Thought for the Day – 16 June – “Month of the Sacred Heart” – Meditations with Antonio Cardinal Bacci (1881-1971)
“Unless You Turn and Become Like Little Children, You Will Not Enter into the Kingdom of Heaven”
“At the beginning of their ministry, before they had been strengthened and enlightened by the Holy Spirit, the Apostles were as ambitious as most other men. One day, the mother of John and James, the sons of Zebedee, came to Jesus and asked Him, if her two sons could have precedence over the other Apostles and sit on the highest thrones in His kingdom, one at His right hand and the other at His left. Jesus disapproved of this desire to predominate. “Whoever wishes to become great among you,” He said, “shall be your servant and, whoever wishes to be first among you shall be your slave; even as the Son of Man has not come to be served but to serve and to give his life as a ransom for many” (Mt 20:26-28).
On another occasion, the Apostles came to Jesus and asked Him, which of them would be the greatest in the kingdom of Heaven. Jesus’ only answer was to call a little child and to place him in the centre of the group. “Amen, I say to you, unless you turn and become like little children, you shall not enter into the kingdom of heaven. Whoever, therefore, humbles himself as this little child, he is the greatest in the kingdom of heaven” (Mt 18:3-4).
This is the lofty teaching of the Gospel. If we wish to be great and pleasing in the eyes of God, we must be unimportant in our own regard and in our relations with men. The Gospel involves an overthrow of human values. Anyone who makes himself insignificant, will become great. Anyone who tries to make himself out to be a great man, becomes of little account in the eyes of God. “God resists the proud but gives grace to the humble” (Cf Js 4:6; 1 Peter 5:5). If we wish to please the Sacred Heart of Jesus, the first thing we must do, is become as little children. In other words, we shall have to suppress our ambition and vanity and destroy our self-love, so that, the Sacred Heart may fill our hearts with the love of God alone!”
Quote/s of the Day – 16 June – “Month of the Sacred Heart” and The Memorial of St John Francis Régis SJ (1597-1640)
“The Catholic religion was the religion of your forefathers and the only one Jesus Christ founded; – the one which He promised would endure till the end of time. It is in the Catholic religion alone that you can save your soul.”
“How long are you going to be deaf to His call? Or are you going to lose your soul, which Jesus Christ bought at the price of His Precious Blood?”
“My child, it is indeed the Voice of God you have heard. He has given you a great grace in thus calling you into His one true Church. While you live, never cease to thank Him and bless Him for it.”
(All the above from – Rev Fr D. Chisholm, The Catechism in Examples (London: R & T Washbourne, Ltd
“Brother, I see our Lord and our Lady opening the gates of Paradise for me. Into Your hands, O Lord, I commend my spirit.” St John Francis Regis on his deathbed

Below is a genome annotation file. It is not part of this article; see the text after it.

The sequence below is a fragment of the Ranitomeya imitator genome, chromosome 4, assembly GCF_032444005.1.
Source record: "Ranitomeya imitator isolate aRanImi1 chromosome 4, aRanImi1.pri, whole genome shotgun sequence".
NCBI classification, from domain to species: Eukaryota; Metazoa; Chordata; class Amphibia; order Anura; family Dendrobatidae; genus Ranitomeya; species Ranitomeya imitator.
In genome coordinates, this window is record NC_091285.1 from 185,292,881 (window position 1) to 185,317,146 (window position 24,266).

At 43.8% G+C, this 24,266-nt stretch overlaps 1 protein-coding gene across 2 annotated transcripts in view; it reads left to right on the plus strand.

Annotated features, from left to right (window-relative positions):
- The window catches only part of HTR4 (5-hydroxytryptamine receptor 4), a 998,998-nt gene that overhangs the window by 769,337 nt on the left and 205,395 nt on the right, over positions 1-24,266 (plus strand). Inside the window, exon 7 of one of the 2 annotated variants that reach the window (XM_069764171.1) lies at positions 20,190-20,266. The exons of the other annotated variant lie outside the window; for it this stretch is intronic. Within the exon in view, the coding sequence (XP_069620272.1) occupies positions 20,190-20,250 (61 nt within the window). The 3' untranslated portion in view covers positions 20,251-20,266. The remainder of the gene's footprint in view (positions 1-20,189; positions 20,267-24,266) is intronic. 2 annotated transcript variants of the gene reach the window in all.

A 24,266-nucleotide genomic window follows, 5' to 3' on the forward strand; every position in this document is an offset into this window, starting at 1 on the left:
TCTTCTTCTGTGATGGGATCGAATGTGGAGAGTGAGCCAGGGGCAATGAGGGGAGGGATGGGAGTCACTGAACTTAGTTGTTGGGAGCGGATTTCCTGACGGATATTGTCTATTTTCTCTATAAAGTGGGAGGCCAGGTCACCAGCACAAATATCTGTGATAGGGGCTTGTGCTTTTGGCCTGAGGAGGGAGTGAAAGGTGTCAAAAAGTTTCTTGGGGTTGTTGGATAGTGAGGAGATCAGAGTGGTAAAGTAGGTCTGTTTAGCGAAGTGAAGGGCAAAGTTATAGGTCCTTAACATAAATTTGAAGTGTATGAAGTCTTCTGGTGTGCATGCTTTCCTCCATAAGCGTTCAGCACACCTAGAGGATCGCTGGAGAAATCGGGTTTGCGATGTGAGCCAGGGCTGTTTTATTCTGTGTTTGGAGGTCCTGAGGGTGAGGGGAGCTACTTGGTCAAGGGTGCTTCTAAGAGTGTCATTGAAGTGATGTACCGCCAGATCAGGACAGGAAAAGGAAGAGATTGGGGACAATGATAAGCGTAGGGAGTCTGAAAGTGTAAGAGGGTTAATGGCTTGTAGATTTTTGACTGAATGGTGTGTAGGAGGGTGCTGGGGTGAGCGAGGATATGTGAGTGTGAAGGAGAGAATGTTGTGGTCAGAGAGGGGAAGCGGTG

One Minute Reflection –16 June – “Month of the Sacred Heart” – Readings: Second Corinthians 9: 6-11, Psalms 112: 1bc-2, 3-4, 9, Gospel: Matthew 6: 1-6, 16-18
“They have received their reward” – Matthew 6:5
REFLECTION – “Take care not to perform righteous deeds in order that people may see them.” Why not? If people see them then what will you get out of them? “You will have no recompense from your heavenly Father.”My brethren, the Lord is not bringing judgement here but giving an explanation. He casts light on the wiles of our thoughts, He strips bare the secret intentions of our souls. He draws attention to the measure of a just retribution, to those unrighteous, pondering righteousness. Righteousness that sets itself in the sight of others can expect no divine reward from the Father. It wanted to be seen and it was seen; it wanted to please others and it pleased them. It has received the recompense it wanted – the recompense it did not want, it will not have …
“When you give alms, do not blow a trumpet before you, as the hypocrites do.” “Blow your trumpet” – this is the exact phrase in that this kind of alms is more like a deed of war than of peace. It passes wholly into its sound but has nothing to do with mercy. It comes from the land of disunion but has not been nourished by goodness. It is a dealing in outward show, not chaste commerce …. “So, then, when you give alms, do not blow a trumpet before you as the hypocrites do in the synagogues and in the streets to win the praise of others. Amen, I say to you, they have received their reward.” You have taken good note: – alms offered at a meeting, in public square and street corners, is not an offering made for the comforting of the poor but has been set forward in the sight of others to attract their admiration … Flee hypocrisy, my brethren, flee from it …. It does not bring comfort to the poor; the groans of the homeless but is only a pretext for it, to seek out even more busily, a spectacular glory for itself. It inflates its praise of the suffering of the poor. – St Peter Chrysologus (406-450) Bishop of Ravenna, Father and Doctor of the Church – Sermon 9
PRAYER – Lord God, in Your wisdom, You created us, by Your providence You rule us, penetrate our inmost being with Your light, so that our way of life may always be one of faithful service to You, as we follow the way of Your Son. Holy Mother, guide us as you guided Your Son. Through Christ our Lord, with the Holy Spirit, one God, amen. SACRED Heart of JESUS, Thy Kingdom come! – Indulgence 300 Days – Every time – Raccolta 179 St Pius X, 6 November 1906.
Our Morning Offering – 16 June – “Month of the Sacred Heart”
Act of Love to the Sacred Heart of Jesus By Servant of God Cardinal Rafael Merry del Val (1865-1930)
Reveal Your Sacred Heart to me, O Jesus and show me Its attractions. Unite me to It forever. Grant that all my aspirations and all the beats of my heart, which cease, not even while I sleep, may be a testimonial to You, of my love for You and may it say to You – “Yes, Lord, I am all Yours” the pledge of my allegiance to You, rests forever in my heart and will never cease to be there. May You accept, the slight amount of good that I do and be graciously pleased, to repair all my wrong-doing; so that I may be able, to bless You in time and in eternity. Amen